The author differs from mainline scholarship on some points. She suggests Luke was written about 90 CE, later than most scholars believe. She also believes that Matthew drew from Luke, where the standard belief is that both Matthew and Luke drew from a common “Q” source. She writes, “I am also finding it increasingly likely that the Book of Revelation was written before the Gospels,” where the accepted belief is that it is a product of the late 90s.

Levine concludes, “We can work together. Since we find common history in the first century, or what is called Second Temple Judaism, we can learn together and interpret together.”

I’m more than happy to learn and interpret with Amy-Jill Levine.

Searching for Sunday

Searching for Sunday coverSearching for Sunday: Loving, Leaving, and Finding the Church
Rachel Held Evans
read by the author
Thomas Nelson, April 21, 2015
$20.96 for Audible members, more for non-members
purchased with an Audible credit

I had long known of Rachel Held Evans when I read of her hospitalization in 2019 with a strange infection, and was, like so many others, saddened by her subsequent death at a time when we needed her wisdom and insight. I had, however, not read any of her work.

I was interested, therefore, to learn of the posthumous publication of a new book entitled Wholehearted Faith. Her husband discovered she left behind extensive notes and unfinished writing on her computer, so he called on her writing collaborator, Jeff Chu, to craft what was there into one final book. When looking at her books, however, I was attracted by an earlier work of hers, Searching for Sunday. She writes about her own spiritual path; it seemed to me to have parallels to my own.

She divides the book into seven sections, corresponding to the seven sacraments: baptism, confession, holy orders, communion, confirmation, anointing the sick, and marriage. (The Episcopal Church considers communion and marriage to be sacraments, while it calls the remainder sacramental rites.) Within each section she writes both about her spiritual path and her reflections on church and society. A couple of the chapters amount to her own liturgical litanies.

She writes about growing up at the evangelical Grace Bible Church in Tennessee and being baptized there as a teenager. The pastor at Grace later presided Rachel and her husband’s wedding, and they attended the church until leaving when the doctrine there became incompatible with their own beliefs. The members of their church and others in their small town made this a topic of conversation. When someone emailed Rachel telling her she had heard that Rachel had become a Buddhist, Rachel responded, “I’m not disciplined enough to be a Buddhist!”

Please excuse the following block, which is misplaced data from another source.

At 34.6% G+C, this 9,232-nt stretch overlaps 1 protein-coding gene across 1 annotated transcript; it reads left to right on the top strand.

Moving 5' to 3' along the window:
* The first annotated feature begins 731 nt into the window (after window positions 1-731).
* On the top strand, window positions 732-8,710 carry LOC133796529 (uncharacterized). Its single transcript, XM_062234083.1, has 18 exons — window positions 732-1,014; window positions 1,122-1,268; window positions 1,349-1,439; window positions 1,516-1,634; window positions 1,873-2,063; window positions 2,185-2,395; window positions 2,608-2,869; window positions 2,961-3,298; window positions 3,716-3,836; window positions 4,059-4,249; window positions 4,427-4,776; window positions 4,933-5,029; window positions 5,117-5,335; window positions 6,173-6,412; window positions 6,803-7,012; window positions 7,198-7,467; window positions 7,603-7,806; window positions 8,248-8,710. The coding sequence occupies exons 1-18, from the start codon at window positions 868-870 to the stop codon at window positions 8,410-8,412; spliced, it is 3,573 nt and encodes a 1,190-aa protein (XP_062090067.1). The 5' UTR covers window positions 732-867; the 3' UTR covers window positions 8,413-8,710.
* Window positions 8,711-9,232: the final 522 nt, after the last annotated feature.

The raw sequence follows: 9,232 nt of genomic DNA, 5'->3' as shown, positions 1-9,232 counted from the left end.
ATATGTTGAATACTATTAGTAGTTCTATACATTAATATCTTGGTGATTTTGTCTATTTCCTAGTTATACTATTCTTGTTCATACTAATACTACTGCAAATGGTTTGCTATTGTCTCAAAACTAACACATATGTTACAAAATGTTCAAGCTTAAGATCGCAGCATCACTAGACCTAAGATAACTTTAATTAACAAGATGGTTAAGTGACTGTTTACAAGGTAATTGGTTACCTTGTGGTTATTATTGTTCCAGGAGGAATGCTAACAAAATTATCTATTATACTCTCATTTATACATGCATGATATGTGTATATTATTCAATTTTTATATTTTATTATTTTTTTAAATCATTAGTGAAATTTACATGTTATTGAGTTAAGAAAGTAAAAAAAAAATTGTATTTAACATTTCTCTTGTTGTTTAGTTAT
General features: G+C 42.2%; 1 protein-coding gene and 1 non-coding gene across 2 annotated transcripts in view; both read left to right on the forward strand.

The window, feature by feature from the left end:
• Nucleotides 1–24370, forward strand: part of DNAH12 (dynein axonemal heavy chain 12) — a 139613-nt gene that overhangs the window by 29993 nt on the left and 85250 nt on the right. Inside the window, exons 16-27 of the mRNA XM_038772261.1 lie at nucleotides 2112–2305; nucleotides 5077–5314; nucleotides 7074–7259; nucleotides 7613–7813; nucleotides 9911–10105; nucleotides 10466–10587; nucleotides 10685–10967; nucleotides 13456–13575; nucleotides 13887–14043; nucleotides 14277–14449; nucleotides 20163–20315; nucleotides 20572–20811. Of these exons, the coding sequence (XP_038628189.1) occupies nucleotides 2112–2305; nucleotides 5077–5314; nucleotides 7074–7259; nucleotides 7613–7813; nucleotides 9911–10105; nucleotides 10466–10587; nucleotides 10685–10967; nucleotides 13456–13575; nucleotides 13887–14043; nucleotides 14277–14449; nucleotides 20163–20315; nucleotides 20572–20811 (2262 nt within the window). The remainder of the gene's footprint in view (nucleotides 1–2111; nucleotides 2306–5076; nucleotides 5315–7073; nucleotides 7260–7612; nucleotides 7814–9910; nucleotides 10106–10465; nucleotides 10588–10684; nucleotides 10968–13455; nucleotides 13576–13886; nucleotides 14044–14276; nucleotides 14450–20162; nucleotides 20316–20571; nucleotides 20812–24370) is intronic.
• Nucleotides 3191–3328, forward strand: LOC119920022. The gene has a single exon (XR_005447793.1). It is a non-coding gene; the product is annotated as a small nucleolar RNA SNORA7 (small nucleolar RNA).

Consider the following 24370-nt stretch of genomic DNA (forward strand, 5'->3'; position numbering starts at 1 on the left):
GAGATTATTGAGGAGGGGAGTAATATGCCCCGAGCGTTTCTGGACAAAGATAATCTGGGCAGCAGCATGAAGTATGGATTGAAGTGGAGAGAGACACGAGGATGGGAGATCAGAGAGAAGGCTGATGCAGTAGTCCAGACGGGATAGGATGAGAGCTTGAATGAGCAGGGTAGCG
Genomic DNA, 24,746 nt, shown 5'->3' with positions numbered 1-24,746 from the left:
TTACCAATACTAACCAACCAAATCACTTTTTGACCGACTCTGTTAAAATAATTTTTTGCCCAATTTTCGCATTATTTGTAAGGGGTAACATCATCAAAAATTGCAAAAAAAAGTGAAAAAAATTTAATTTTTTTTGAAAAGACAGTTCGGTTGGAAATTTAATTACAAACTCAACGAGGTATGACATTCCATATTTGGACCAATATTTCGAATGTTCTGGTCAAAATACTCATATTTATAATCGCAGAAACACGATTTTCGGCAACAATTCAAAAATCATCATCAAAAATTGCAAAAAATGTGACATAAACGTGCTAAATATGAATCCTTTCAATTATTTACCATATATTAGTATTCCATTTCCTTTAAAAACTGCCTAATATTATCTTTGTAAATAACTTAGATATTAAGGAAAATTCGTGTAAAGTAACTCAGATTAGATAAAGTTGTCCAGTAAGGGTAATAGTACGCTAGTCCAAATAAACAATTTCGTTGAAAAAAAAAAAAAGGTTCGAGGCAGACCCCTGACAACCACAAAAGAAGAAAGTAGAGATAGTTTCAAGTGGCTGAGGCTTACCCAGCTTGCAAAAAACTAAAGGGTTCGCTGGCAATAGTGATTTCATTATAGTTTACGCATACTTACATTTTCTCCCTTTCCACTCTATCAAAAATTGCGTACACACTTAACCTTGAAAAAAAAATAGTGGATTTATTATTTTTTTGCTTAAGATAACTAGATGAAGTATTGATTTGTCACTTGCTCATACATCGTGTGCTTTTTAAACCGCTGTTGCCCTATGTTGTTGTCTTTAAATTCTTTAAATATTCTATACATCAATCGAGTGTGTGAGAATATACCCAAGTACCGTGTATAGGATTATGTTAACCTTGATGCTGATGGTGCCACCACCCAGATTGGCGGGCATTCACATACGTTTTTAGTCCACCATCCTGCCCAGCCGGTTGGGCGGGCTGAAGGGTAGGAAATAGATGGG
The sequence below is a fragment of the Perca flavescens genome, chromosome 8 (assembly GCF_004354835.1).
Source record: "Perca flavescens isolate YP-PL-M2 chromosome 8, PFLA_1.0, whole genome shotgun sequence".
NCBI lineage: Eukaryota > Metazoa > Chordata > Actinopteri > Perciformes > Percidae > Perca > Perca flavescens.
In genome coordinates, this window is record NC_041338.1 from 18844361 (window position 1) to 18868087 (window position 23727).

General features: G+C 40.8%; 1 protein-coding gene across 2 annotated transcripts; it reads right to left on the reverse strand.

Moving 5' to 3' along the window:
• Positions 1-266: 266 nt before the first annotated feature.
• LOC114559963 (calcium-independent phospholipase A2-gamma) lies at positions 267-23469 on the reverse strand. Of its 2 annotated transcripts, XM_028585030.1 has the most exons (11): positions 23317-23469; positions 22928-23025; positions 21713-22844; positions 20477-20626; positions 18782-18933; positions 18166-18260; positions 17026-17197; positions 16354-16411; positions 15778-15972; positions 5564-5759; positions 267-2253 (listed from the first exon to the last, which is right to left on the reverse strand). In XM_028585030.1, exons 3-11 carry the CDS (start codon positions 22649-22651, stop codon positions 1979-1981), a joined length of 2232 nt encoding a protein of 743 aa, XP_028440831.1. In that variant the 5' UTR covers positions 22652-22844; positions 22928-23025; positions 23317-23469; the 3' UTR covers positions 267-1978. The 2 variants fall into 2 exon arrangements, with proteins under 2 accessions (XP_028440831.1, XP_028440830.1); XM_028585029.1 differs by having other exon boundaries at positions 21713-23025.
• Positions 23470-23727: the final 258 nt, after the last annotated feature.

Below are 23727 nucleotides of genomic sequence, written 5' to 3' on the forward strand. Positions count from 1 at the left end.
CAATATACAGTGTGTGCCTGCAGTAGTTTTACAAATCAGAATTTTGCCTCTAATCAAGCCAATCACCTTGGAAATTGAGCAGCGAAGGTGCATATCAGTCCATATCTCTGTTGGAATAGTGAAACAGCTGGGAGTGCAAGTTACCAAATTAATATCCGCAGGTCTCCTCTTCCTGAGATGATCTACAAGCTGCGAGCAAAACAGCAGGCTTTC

She and her husband did some halfhearted church seeking, but she admits that on many Sundays they ended up television binge-watching. When the former youth pastor at Grace decided to form a mission church in Dayton Rachel and her husband joined in. The mission didn’t last, and after its closure she and her husband didn’t spend a lot of time in church search. Rachel’s weekends were busy meeting with church groups and attending conferences resulting from the popularity of her first two books. (I’m sorry to say that her California hosts could not convince her of the sacred nature of the In-n-Out burger.) She writes about a stay at a monastic retreat house, where the guestmaster was completely accepting and her lunch table-mate was taken aback that Rachel had doubts (and that she wasn’t Catholic). Ultimately, Rachel and her husband found an Episcopal church a half hour away from their home which they attended semi-regularly.

It was delightful listening to Rachel tell her story in her light Tennessee accent. She makes you think she is the kind of person with whom you would like to have a long after-dinner conversation. Not that everything is upbeat and pleasant about the church for Rachel. She suggests that the church should be a place where a person feels safe but not necessarily comfortable.

It is a tragedy that Rachel Held Evans is no longer with us, but if you have ever had doubts about your own spiritual path get the audiobook and listen to Rachel’s comforting voice. You will feel better about your own struggles.